Panorama: When Cops Kill was screened on BBC One on Sunday 15 October at 2215BST.
Add your comments on this story, using the form below.
Tony Martin was jailed because he shot the intruder in the back. If what Dr Lewinski says about the victim having time to turn round before the trigger is pulled is correct, then surely this applies in his case. Therefore was his conviction correct
Marion Booth, Doncaster, England
Perhaps it would be beneficial for the public to know how many times that armed police have been used, and where "guilty" suspects have been shot. This would put everything in perspective more. Three shootings in six years are by themselves not high figures.
To suggest that policemen are murderers is totally incorrect. Murder must be intentional and pre-meditated. The officer must have intended to kill the suspect before pulling the trigger, and also not be in fear for his or anyone else's life. In all the shooting cases I've read, the police were clearly acting to arrest the individual, and only turned to their guns once they believed the individual was a threat. Even if they were wrong, it means the case for murder is non existant. The other option of manslaughter is a possibility, all you would have to prove is that the officer did not follow procedure (maybe he didn't shout enough, or wasn't wearing police identification). Firearms police must always be under scrutiny, but when they do 'get off' they shouldn't be demonised. If they are found innocent of a crime it is because they demonstrated their decision to open fire was justified in the circumstances. Retrospective thought is all well and good, but in a situation like firarms officers find themselves daily, they don't have the luxury of knowing the full facts. If most people make a mistake in their work, it means very little. For firarms police it can destroy lives - and not just the victims.
This is absurd. "in the two seconds it takes an officer to draw and pull the trigger, a suspect can fire nine rounds. A person can turn and move as much as 13ft (4m) in one second". The suggestion is that the police officer decides at the start of the process to shoot and if the person turns and runs, he/she shoots them anyway? It may be correct that an officer can't recall the number of rounds fired or the exact sequence of what happens. That is stress. But if a civilian is shot in the back, an officer pulled the trigger at the wrong time. They made a bad decision - it may still not be murder - but it certainly looks like incompetence.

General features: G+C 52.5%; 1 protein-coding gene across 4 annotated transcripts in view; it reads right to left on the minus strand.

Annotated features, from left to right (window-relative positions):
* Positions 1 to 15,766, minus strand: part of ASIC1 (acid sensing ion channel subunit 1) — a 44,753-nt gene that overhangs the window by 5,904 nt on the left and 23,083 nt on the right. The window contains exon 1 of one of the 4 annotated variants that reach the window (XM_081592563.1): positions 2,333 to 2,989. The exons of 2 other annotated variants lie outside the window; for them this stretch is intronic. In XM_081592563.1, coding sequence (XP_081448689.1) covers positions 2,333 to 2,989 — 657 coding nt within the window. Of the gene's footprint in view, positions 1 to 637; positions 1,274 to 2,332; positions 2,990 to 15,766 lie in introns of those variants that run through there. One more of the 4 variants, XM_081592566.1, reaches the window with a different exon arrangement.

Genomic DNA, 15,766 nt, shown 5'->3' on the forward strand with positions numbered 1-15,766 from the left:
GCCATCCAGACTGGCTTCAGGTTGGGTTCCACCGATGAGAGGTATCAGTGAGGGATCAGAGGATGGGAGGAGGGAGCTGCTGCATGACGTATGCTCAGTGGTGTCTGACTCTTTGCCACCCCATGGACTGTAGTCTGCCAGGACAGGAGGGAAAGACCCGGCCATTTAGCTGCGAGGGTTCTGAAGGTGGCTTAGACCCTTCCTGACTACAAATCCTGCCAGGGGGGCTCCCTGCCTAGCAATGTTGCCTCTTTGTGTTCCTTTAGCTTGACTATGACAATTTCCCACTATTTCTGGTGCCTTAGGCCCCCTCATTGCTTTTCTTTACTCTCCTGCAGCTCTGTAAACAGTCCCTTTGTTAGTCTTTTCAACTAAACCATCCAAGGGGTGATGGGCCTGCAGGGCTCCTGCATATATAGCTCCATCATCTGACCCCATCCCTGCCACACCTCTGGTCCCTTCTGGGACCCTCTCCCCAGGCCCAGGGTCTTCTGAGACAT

Peter , Aberdeen, Scotland
But if these things about the speed of movement are true, surely they are true of all shootings? What makes it different or special if it is a policeman and not a civilian who has the gun? The problem is that it is one law for us and another law for the police. Either we should apply this to every shooting or forget about it.
If armed police are going into situations where they can't be "wholly rational", surely this means they need to improve their tactics.
Onisillos Sekkides, London, UK
So police are free to murder at will since they will never be held accountable. It is a disgusting injustice. When I was a kid police were someone we could trust. Now, they are someone to fear. Every policeman I saw on my last trip to London was hugging a gun.
Jo, Brit in the US
Just read 'Blink' and you'll never be quite so ready to condemn shootings like these again...
P Johnson, Bristol
All this proves is that Police Officers are, like the rest of us, human. They are prone to mistakes in moments of high stress. Our mistakes mean that the dinner gets burnt, theirs that a person dies. It's the nature of their job, just like a soldier. They should not be penalised for being human.
Glenn Willis, Kettering, England
So what can be done to reduce the risks of innocent people being shot? Is it better training so police officers are aware of decision making during those situations? Better intelligence and prior analysis of the situation? In the case of de Menezes, the police did not shoot him because of an instinctive reaction but because they misidentified him in the first place, after he left his building and as they followed him to the tube station. The shooting might have been avoided had the officers following him identified that he was not one of the suicide bomber suspects, or that he was not carrying any explosives.
While deploring the actions of the police in the incidents mentioned, I can understand how the need for split-second decisions led the officers concerned into the actions they carried out, and their subsequent confusion over what took place. What I have never understood (and have not seen discussed anywhere) is why clearly faulty intelligence was passed to the officers for them to take action on, without it being filtered by someone in charge far enough removed from the situation to see the big picture. All of these incidents occurred due to a failure in leadership - it's not the foot soldiers who should be in the dock but those who failed to exercise control.
Paul Robinson, Inverness Scotland